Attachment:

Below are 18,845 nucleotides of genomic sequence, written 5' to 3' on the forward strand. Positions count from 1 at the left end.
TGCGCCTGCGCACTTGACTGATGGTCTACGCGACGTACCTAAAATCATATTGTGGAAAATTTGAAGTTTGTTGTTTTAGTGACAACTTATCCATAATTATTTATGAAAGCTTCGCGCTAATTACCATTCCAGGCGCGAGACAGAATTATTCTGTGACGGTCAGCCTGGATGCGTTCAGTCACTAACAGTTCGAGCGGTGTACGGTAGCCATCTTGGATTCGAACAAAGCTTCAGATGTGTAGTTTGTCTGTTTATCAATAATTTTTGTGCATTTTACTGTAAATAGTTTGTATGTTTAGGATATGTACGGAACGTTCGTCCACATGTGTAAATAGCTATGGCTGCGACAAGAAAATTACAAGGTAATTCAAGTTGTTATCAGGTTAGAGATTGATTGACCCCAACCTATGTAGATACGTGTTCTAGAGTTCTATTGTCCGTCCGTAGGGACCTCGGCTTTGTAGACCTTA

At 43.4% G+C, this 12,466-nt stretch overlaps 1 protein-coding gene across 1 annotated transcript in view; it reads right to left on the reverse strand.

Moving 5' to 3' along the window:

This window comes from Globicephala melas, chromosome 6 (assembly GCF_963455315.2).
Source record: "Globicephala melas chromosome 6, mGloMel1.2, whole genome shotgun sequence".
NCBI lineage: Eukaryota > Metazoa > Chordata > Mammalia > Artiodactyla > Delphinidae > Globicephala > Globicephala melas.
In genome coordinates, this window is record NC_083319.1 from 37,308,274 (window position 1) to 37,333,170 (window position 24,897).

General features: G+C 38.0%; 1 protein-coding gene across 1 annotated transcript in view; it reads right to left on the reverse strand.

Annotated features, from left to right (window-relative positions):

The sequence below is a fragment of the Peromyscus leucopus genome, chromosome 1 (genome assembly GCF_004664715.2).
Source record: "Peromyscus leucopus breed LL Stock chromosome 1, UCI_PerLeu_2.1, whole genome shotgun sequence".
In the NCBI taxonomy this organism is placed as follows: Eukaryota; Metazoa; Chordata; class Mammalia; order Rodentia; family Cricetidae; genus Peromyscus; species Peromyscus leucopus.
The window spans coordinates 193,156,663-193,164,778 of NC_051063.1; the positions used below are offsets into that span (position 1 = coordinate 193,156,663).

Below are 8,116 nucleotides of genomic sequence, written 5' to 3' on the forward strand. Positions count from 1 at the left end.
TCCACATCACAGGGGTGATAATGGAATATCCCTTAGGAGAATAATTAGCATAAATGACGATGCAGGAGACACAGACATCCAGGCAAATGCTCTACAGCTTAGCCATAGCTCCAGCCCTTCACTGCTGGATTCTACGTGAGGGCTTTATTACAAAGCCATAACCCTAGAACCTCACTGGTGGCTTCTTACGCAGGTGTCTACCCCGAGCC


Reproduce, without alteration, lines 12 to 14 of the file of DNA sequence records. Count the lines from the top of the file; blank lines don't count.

Source record: "Peromyscus leucopus breed LL Stock chromosome 1, UCI_PerLeu_2.1, whole genome shotgun sequence".
In the NCBI taxonomy this organism is placed as follows: Eukaryota; Metazoa; Chordata; class Mammalia; order Rodentia; family Cricetidae; genus Peromyscus; species Peromyscus leucopus.
The window spans coordinates 193,156,663-193,164,778 of NC_051063.1; the positions used below are offsets into that span (position 1 = coordinate 193,156,663).